Clocks have been an essential aspect of human civilization for centuries, guiding our daily routines and marking significant moments in history. From ancient sundials to modern atomic timekeepers, clocks have evolved and shaped the way we perceive time. In this article, we’ll explore 25 intriguing facts about clocks, spanning from their early origins to their impact on contemporary society.

25 Intriguing Facts About Clocks

1. With the invention of the pendulum clock in 1656, Christiaan Huygens increased the best accuracy of clocks from 15 minutes deviation a day to around 15 seconds a day. – Source

2. An Institute in Colorado created a clock so accurate it won’t lose/gain a second in 20 million years. This is the clock used for internet time. – Source

3. Two scientists proved time dilation by each flying around the world (east and west) carrying 4 synchronized atomic clocks. Upon landing, they compared them to atomic clocks they’d left on the ground and found that their clocks were no longer in sync. – Source

4. The Big Ben is the name of the largest of the five bells which hang within the clock and not the name of the landmark clock. – Source

5. Pennies are used to adjust the time in London’s Big Ben clock tower. A single penny can change the pendulum’s center of mass and alter the time by 0.4s per day. – Source

Knitting Clock

6. Artist Siren Elise Wilhelmsen designed a clock that knits a scarf every year. – Source

7. For those who have trouble sleeping researchers say that 1 week of camping, without electronics resets our biological body clock and synchronizes our melatonin hormones with sunrise and sunset. – Source

8. “o’clock” is a contraction of “stroke of the clock” and comes from 15th century references to medieval mechanical clocks. – Source

9. Clockwise and counterclockwise were originally sunwise and widdershins before clocks were common. – Source

10. When you look at a clock, and the second hand seems to freeze for a moment, your brain is actually generating a false memory, and your perception of time stretches slightly backward. This effect is called chronostasis. – Source

France Decimal Clock

11. France once tried simplifying time by using a decimal clock, in which there were only 10 hours in a day. – Source

12. Before alarm clocks, there was a profession called a knocker-upper who would go around and knock on your door until you woke up. – Source

13. A massive clock, hundreds of feet tall, is currently being constructed inside a mountain in East Texas. It’s designed to withstand the test of time and expected to tick uninterrupted for over 10,000 years. – Source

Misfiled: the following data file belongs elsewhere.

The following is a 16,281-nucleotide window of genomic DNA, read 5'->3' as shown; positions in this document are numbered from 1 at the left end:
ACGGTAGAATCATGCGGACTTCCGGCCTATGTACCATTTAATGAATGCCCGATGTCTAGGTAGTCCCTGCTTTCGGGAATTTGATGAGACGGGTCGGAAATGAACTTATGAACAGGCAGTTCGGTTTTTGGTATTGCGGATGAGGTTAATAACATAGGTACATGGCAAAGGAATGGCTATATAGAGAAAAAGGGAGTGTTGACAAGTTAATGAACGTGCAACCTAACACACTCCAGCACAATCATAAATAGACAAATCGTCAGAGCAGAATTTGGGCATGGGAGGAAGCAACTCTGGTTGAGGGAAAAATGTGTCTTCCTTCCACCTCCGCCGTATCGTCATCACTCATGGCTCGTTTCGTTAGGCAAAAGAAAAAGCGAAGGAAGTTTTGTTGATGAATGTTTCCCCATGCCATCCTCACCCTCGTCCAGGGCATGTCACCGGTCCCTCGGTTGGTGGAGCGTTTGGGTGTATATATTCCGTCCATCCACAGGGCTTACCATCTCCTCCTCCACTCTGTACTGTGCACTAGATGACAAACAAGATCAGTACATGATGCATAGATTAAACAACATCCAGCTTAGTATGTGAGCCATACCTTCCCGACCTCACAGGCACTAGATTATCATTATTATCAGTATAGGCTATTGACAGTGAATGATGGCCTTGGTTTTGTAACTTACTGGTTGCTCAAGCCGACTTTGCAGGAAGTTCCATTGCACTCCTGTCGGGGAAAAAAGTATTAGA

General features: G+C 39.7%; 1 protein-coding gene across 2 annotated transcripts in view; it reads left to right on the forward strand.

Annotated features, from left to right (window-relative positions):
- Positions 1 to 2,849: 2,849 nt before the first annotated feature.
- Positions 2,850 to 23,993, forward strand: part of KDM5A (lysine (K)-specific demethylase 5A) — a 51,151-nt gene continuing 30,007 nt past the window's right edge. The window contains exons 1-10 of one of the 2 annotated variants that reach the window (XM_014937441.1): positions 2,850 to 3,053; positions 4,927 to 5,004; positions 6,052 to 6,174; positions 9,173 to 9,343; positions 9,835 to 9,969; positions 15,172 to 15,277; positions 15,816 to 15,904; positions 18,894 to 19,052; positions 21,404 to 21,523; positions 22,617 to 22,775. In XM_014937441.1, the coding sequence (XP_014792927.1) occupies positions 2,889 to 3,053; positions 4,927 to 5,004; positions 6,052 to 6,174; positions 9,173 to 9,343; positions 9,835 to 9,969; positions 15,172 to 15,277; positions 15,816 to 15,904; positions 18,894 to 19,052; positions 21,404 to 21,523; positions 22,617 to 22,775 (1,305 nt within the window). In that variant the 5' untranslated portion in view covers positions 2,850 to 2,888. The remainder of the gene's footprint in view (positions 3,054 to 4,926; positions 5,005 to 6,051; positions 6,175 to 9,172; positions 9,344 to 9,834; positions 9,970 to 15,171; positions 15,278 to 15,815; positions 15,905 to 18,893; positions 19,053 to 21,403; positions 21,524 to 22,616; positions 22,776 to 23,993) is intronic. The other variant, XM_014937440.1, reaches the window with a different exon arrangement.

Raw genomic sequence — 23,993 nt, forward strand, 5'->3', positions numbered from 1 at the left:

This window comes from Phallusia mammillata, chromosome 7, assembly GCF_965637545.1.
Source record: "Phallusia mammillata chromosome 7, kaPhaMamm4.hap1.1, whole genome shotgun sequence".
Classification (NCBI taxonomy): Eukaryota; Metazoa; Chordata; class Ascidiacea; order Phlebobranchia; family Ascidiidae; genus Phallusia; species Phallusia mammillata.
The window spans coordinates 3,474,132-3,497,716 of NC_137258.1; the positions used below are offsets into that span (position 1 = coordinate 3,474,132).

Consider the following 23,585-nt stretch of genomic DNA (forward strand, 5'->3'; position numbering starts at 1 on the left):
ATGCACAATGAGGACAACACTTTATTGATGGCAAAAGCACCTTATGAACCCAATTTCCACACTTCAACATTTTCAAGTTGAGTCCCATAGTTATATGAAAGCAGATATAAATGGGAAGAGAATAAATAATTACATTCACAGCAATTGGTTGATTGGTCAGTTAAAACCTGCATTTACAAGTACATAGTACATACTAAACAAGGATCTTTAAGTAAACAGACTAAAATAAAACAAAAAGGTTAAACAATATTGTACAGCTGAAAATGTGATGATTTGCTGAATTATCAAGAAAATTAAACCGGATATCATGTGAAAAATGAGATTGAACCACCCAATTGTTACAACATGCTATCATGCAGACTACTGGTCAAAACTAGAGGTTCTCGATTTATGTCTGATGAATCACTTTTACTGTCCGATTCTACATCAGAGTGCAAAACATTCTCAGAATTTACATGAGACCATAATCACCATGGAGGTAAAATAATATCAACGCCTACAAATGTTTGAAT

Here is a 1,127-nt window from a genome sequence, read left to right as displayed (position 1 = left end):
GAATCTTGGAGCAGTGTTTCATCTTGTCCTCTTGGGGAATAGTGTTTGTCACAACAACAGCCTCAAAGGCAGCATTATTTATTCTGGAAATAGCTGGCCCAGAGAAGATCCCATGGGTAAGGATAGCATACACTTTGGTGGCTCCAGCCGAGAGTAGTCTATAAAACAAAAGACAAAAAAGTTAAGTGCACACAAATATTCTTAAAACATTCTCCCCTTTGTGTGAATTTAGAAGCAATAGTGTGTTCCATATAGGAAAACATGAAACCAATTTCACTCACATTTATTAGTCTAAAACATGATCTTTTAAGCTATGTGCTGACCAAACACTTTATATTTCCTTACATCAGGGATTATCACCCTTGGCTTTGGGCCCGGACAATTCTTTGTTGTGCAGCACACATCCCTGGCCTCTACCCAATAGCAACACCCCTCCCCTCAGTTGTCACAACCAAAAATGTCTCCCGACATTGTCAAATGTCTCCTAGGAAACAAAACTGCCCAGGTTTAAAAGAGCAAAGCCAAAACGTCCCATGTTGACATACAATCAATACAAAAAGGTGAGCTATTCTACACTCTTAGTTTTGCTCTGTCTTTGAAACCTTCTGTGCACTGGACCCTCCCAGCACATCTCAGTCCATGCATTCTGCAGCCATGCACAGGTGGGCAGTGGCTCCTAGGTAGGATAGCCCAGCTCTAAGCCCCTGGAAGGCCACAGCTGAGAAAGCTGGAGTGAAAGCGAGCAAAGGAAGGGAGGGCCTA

14. Due to changes in local gravity, a pendulum clock accurate at sea level will lose around 16 seconds per day if moved to an altitude of 4000 feet. – Source

15. A simple test involving asking a patient to draw the face of a clock is used as a screening tool for Alzheimer’s and other types of dementia. – Source

NIST-F1 cesium atomic clock

16. The official definition of a second is 9,192,631,770 cycles of the Cesium atoms resonant frequency, and the NIST-F1 cesium atomic clock can produce a frequency so precise that its time error per day is about 0.03 nanoseconds, meaning the clock would lose one second in 100 million years. – Source

17. A mechanical alarm clock was created by an American named Levi Hutchins in 1787. He made the device for himself and it only rang at 4 a.m., in order to wake him for his job. The French inventor Antoine Redier was the first to patent an adjustable mechanical alarm clock, in 1847, 60 years later. – Source

18. Scientist Linnaeus proposed a flower clock based on the characteristic times of petal openings and closings for various species of flowers. If such a garden was built, it would be possible to tell the time of day just by looking out in the garden. – Source

19. The clock’s hands moving ‘clockwise’ was intended to imitate the way the shadow on a sundial in the Northern hemisphere moves during the day. – Source

20. In 2007 a group broke into the French Pantheon and spent a year repairing its antique clock. When the building admin found out he pressed charges and tried to hire someone to break the clock again. – Source

GPS satellites

21. All 24 GPS satellites are equipped with atomic clocks capable of getting the time stamp to a location to the 100 billionth of a second. – Source

22. Atomic clocks aboard GPS satellites are programmed to compensate for time dilation due to General Relativity. Otherwise, after just one day, GPS devices would show coordinates that would be off by around 10Km. – Source

23. Due to irregularities in Earth’s rotation speed, clocks sometimes strike 23:59:60 to stay in sync with a day’s real duration, essentially creating minutes with 61 seconds. – Source

24. Until the shot clock was introduced, some NBA players used to literally sit on the ball to keep their lead and just wait for time to run out. – Source

25. In USA, time zones as we know them were first established by the railroad industry during 1883. Before that, every town kept its own time based on the sunrise and using a central clock. This made scheduling trains nearly impossible, necessitating a standardized time. – Source

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Last Update: August 2, 2023

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